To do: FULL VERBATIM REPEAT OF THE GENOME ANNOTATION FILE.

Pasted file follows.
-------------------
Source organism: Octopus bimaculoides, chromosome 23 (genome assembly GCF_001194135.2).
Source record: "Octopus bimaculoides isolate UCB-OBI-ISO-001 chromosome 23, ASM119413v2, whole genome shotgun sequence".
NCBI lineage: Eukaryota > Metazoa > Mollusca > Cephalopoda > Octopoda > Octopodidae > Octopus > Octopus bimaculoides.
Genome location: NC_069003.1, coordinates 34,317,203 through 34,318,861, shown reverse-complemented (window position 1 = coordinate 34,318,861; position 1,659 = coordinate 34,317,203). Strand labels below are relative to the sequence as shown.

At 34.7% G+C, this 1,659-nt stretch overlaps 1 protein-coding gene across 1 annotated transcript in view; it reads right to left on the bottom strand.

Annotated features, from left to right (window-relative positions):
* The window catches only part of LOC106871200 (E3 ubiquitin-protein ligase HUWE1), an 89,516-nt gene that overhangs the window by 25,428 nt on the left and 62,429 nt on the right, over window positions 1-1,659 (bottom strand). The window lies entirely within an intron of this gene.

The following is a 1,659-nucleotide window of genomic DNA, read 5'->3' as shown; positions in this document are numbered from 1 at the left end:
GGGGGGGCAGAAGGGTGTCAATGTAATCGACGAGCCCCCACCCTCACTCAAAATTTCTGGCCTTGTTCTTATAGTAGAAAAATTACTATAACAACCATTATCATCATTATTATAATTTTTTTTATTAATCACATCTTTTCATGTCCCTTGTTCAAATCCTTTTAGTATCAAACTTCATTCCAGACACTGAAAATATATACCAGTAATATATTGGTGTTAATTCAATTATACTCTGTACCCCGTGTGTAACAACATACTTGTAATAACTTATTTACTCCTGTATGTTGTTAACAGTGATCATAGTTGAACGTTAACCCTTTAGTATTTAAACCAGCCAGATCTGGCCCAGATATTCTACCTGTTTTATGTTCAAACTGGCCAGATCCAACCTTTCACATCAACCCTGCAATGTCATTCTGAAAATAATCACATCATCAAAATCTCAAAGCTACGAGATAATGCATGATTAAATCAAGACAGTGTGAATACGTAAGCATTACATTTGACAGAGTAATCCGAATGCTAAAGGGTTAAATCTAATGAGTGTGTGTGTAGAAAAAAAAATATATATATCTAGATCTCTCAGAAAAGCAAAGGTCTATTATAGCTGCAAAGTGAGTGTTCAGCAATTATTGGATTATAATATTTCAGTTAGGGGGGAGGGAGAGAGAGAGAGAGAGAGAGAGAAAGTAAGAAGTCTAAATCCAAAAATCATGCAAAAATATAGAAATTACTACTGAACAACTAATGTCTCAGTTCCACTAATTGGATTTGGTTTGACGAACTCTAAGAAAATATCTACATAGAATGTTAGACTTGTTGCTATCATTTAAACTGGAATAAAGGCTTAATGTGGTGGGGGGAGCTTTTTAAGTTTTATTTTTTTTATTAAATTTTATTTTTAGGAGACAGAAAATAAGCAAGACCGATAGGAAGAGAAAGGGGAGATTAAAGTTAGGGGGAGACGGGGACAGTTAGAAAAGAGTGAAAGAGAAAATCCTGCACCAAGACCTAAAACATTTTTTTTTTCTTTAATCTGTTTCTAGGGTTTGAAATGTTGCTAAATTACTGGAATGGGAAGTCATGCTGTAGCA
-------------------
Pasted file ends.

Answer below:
Source organism: Octopus bimaculoides, chromosome 23 (genome assembly GCF_001194135.2).
Source record: "Octopus bimaculoides isolate UCB-OBI-ISO-001 chromosome 23, ASM119413v2, whole genome shotgun sequence".
NCBI lineage: Eukaryota > Metazoa > Mollusca > Cephalopoda > Octopoda > Octopodidae > Octopus > Octopus bimaculoides.
Genome location: NC_069003.1, coordinates 34,317,203 through 34,318,861, shown reverse-complemented (window position 1 = coordinate 34,318,861; position 1,659 = coordinate 34,317,203). Strand labels below are relative to the sequence as shown.

At 34.7% G+C, this 1,659-nt stretch overlaps 1 protein-coding gene across 1 annotated transcript in view; it reads right to left on the bottom strand.

Annotated features, from left to right (window-relative positions):
* The window catches only part of LOC106871200 (E3 ubiquitin-protein ligase HUWE1), an 89,516-nt gene that overhangs the window by 25,428 nt on the left and 62,429 nt on the right, over window positions 1-1,659 (bottom strand). The window lies entirely within an intron of this gene.

The following is a 1,659-nucleotide window of genomic DNA, read 5'->3' as shown; positions in this document are numbered from 1 at the left end:
GGGGGGGCAGAAGGGTGTCAATGTAATCGACGAGCCCCCACCCTCACTCAAAATTTCTGGCCTTGTTCTTATAGTAGAAAAATTACTATAACAACCATTATCATCATTATTATAATTTTTTTTATTAATCACATCTTTTCATGTCCCTTGTTCAAATCCTTTTAGTATCAAACTTCATTCCAGACACTGAAAATATATACCAGTAATATATTGGTGTTAATTCAATTATACTCTGTACCCCGTGTGTAACAACATACTTGTAATAACTTATTTACTCCTGTATGTTGTTAACAGTGATCATAGTTGAACGTTAACCCTTTAGTATTTAAACCAGCCAGATCTGGCCCAGATATTCTACCTGTTTTATGTTCAAACTGGCCAGATCCAACCTTTCACATCAACCCTGCAATGTCATTCTGAAAATAATCACATCATCAAAATCTCAAAGCTACGAGATAATGCATGATTAAATCAAGACAGTGTGAATACGTAAGCATTACATTTGACAGAGTAATCCGAATGCTAAAGGGTTAAATCTAATGAGTGTGTGTGTAGAAAAAAAAATATATATATCTAGATCTCTCAGAAAAGCAAAGGTCTATTATAGCTGCAAAGTGAGTGTTCAGCAATTATTGGATTATAATATTTCAGTTAGGGGGGAGGGAGAGAGAGAGAGAGAGAGAGAGAAAGTAAGAAGTCTAAATCCAAAAATCATGCAAAAATATAGAAATTACTACTGAACAACTAATGTCTCAGTTCCACTAATTGGATTTGGTTTGACGAACTCTAAGAAAATATCTACATAGAATGTTAGACTTGTTGCTATCATTTAAACTGGAATAAAGGCTTAATGTGGTGGGGGGAGCTTTTTAAGTTTTATTTTTTTTATTAAATTTTATTTTTAGGAGACAGAAAATAAGCAAGACCGATAGGAAGAGAAAGGGGAGATTAAAGTTAGGGGGAGACGGGGACAGTTAGAAAAGAGTGAAAGAGAAAATCCTGCACCAAGACCTAAAACATTTTTTTTTTCTTTAATCTGTTTCTAGGGTTTGAAATGTTGCTAAATTACTGGAATGGGAAGTCATGCTGTAGCA